Will spatial audio by Google soon be available natively on Android? After all, Apple users have already had the opportunity to experience Spatial Audio on their iPhones and other Apple devices since 2020. And looking at the latest release notes for Android 13, Android users could soon be able to enjoy 3D audio natively as well.
To me, it has a bit of a Star Wars charm. The dark side versus the light side of the force. Whether Apple is good or bad with Dolby now, readers can make up their own minds about that on this blog. But in fact, eyes and ears are now slowly turning to Google. Because there is a competitor to AC-4 of Dolby Atmos, MPEG-H from Fraunhofer. So, will Google choose the Dolby Atmos path or will it choose another side of the force? It’s time to put the speculation under the microscope.
As several media outlets have reported in the past, Google has been in the process of buying up companies in the audio space for some time, investing millions in the process. For example, in December 2020, Google spent over $35 million to acquire the audio division of Synaptics, and with it, very important patents.
The 3D audio startup Dysonics was also acquired by Google in the same month. This company had specialized in motion and audio adaptations for headphones. Google then also added in-ear monitoring and wireless headphone experts RevX and French startup Tempow to its roster.
Google Spatial Audio has already confirmed some new features for Android 13. For example, there are new API interfaces in the audio framework that could support head tracking over Bluetooth in the future. Head tracking includes the listener’s head position in the calculation of the audio signal during sound playback. This means that the virtual position of sound sources can be adjusted to the user’s head movement. Apple promises a cinema-like surround experience with these features.
It can be assumed that many devices running Android 13 will eventually support Spatial Audio. If you compare Apple’s approach from the time of the switch to Spatial Audio, you will notice that even old devices from the iPhone 7 series still support Dolby Atmos by now. This means that Android 13 will be released in the fall, and most Android devices will probably support Spatial Audio by the beginning of next year. For example, the Spatializer function has already been discovered in an update of the Google Pixel 6 Pro.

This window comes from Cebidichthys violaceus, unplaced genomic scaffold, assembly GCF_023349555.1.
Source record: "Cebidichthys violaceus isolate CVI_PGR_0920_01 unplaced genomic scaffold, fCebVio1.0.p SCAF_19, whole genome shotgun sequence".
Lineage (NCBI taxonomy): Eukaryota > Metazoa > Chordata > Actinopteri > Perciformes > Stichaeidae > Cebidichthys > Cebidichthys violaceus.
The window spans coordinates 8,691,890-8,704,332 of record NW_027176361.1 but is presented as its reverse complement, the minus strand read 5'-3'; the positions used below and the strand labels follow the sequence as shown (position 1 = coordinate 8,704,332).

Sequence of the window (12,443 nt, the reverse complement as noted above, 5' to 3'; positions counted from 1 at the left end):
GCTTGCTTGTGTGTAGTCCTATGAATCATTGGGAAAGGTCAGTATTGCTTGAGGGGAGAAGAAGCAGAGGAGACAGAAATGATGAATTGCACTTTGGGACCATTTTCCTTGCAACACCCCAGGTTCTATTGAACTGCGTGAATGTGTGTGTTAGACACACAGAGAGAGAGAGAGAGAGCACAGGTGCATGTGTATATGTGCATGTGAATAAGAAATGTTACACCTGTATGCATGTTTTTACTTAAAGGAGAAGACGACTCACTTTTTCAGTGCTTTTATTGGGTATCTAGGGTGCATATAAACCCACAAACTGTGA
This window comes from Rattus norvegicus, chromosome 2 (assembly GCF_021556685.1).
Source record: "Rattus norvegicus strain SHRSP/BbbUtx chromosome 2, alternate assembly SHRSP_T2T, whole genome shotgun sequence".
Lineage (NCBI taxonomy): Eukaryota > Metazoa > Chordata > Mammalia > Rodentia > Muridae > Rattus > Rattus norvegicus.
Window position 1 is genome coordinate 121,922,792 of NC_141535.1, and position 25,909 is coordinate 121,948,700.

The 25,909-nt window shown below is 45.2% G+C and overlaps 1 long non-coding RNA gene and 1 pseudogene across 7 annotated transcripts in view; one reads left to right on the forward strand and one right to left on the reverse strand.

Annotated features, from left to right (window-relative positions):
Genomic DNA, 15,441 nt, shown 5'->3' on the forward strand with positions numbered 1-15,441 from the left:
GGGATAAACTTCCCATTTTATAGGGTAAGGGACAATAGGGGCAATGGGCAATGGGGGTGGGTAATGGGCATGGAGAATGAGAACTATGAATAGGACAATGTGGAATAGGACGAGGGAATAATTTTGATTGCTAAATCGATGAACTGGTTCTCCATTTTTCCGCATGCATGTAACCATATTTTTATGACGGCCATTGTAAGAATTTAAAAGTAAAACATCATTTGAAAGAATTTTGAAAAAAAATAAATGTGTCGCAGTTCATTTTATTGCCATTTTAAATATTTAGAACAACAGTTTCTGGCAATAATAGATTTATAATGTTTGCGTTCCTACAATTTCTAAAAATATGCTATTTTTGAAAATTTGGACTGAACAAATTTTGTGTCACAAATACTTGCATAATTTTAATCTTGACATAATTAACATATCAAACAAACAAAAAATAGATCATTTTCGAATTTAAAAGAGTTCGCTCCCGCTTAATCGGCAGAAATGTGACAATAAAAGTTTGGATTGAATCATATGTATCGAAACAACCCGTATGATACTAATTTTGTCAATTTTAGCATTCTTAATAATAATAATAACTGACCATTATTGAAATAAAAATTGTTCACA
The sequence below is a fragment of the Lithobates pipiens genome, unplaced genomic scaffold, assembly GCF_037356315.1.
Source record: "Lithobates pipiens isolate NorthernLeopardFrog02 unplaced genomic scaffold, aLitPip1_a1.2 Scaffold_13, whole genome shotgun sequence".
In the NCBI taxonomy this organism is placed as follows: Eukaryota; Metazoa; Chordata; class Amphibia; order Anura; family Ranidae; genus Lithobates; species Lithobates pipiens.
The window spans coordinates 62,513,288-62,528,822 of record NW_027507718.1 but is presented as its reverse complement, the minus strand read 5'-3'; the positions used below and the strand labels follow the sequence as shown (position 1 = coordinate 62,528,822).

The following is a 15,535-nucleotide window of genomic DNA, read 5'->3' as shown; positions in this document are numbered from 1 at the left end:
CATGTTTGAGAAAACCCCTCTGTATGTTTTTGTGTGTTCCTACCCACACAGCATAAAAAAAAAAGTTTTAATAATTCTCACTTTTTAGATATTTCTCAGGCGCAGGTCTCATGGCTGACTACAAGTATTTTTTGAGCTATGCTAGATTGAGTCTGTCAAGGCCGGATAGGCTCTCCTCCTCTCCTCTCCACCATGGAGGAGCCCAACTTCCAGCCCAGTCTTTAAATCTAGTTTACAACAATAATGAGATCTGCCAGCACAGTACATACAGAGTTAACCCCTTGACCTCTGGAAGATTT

These facts and Google’s job ads for an experimental acoustics lab suggested that Google Spatial Audio will soon launch new software or hardware. And so it was, the 3D-capable Pixel Buds Pro are finally coming to market in July already! So, after the 3D-capable Pixel Buds Pro, is MPEG-H support coming soon?
The Sony Xperia 10 IV is designed with Sony 360 Reality Audio to optimize sound quality. So Sony makes use of the Android smartphone infrastructure. This work best when streaming music on Amazon Music, Deezer, nugs.net, and TIDAL through headphones. So listening binaural audio that has been mixed object-based is still a big thing. Dolby Atmos remains the biggest competitor.
With 360 Reality Audio Upmix, the Xperia 10 IV can optimize 2-channel stereo tracks in real time. Similar to Apple’s spatialize stereo feature, this means the music fights in-head-localisation. You have rather the feeling of the music coming from speakers inside your romm – despite wearing headhpones.
Of course, it would be good to know what MPEG-H actually entails. MPEG-H is the Next Generation Audio format from the Fraunhofer Institute. The listener is enveloped in sound all around, similar to Dolby Atmos. Nevertheless, one also has the option to strongly personalize the sound. For example, Sony’s 360 Reality Audio format is based on MPEG-H and is already used diligently by the music streaming services TIDAL and Amazon Music HD.
It can also be used, for example, to adjust dialog volumes or the volume levels of audio descriptions. MPEG-H was developed specifically for integration into the streaming and broadcasting world. The 3D components can therefore be played back through all possible speaker, soundbar or headphone configurations. So, with the addition of height speakers and Higher Order Ambisonics technology, a cinema-like sound can easily be created at home. This is also similar to the previous approach of Dolby, but the applications are probably more in the live than cinema area.
What else is coming? In 2019, for example, a prototype was also presented by Fraunhofer IIS, Sony and Audi for immersive music streaming in the car. So it remains exciting to see what new 3D audio technology will be coming our way in the near future.
My speculation about MPEG-H is not far off. In fact, Google is working in the background on a new open source media format. This is intended to attack Dolby Atmos and Dolby Vision. The name suggests premium features here. HDR (High Dynamic Range) and 3D audio are to be supported. Unlike Dolby, there are no license fees.
I don’t think Dolby can be competed with for theatrical movies. They have already gained too much ground in Hollywood and streaming portals for that. But that’s not a bad thing at all, because Google’s focus with Project CAviar seems to be on YouTube. After all, what would it be like if influencers, with billions of followers, suddenly got access to high-tech audio-visual formats? So it remains exciting.